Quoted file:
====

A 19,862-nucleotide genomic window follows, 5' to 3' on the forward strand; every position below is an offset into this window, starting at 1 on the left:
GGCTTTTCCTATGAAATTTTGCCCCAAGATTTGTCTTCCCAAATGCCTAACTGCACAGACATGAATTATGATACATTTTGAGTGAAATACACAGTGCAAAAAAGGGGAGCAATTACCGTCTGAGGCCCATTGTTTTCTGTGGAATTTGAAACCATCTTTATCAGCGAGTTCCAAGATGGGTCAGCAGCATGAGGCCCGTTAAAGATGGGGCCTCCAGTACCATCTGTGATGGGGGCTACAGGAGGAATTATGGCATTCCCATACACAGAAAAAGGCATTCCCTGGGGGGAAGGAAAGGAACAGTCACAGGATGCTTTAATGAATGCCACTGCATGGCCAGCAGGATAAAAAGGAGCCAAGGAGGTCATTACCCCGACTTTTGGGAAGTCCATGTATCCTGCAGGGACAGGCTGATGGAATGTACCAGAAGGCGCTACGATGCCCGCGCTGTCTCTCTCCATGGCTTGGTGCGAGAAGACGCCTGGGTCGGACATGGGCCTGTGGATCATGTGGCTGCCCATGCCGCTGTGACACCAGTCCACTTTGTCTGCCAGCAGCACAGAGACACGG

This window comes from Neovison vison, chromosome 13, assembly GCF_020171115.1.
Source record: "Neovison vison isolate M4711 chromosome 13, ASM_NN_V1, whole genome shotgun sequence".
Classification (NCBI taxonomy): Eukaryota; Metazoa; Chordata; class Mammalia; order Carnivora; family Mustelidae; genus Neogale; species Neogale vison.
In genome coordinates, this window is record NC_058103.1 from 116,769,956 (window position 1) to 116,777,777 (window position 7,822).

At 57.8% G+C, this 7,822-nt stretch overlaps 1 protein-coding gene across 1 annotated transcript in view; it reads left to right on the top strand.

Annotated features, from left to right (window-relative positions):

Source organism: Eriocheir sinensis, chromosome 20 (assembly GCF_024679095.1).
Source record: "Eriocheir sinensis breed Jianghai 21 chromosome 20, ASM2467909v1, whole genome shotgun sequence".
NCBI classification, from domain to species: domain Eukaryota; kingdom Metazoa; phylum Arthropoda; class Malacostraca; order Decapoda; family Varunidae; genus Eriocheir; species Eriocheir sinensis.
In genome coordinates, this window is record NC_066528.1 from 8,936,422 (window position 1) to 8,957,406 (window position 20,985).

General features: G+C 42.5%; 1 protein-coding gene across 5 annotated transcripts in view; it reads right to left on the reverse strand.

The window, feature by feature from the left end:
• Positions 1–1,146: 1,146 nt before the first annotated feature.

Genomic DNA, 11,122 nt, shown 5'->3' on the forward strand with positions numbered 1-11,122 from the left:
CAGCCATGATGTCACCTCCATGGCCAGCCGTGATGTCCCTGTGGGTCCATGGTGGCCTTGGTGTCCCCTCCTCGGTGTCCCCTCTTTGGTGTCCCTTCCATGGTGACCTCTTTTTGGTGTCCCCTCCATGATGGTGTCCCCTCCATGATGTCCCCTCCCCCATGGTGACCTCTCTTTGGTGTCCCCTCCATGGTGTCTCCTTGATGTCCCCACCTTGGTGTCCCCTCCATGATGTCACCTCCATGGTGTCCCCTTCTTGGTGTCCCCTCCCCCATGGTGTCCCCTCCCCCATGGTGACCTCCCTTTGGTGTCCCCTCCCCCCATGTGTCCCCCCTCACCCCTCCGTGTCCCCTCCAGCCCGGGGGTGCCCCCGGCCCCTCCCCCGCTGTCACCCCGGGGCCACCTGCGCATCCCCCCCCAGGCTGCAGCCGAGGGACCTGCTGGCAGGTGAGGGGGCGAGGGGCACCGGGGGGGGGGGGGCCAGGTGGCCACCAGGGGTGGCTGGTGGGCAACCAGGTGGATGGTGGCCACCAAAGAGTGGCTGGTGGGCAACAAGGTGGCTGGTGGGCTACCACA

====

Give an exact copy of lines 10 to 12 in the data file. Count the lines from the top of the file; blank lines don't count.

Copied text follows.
Source record: "Eriocheir sinensis breed Jianghai 21 chromosome 20, ASM2467909v1, whole genome shotgun sequence".
NCBI classification, from domain to species: domain Eukaryota; kingdom Metazoa; phylum Arthropoda; class Malacostraca; order Decapoda; family Varunidae; genus Eriocheir; species Eriocheir sinensis.
In genome coordinates, this window is record NC_066528.1 from 8,936,422 (window position 1) to 8,957,406 (window position 20,985).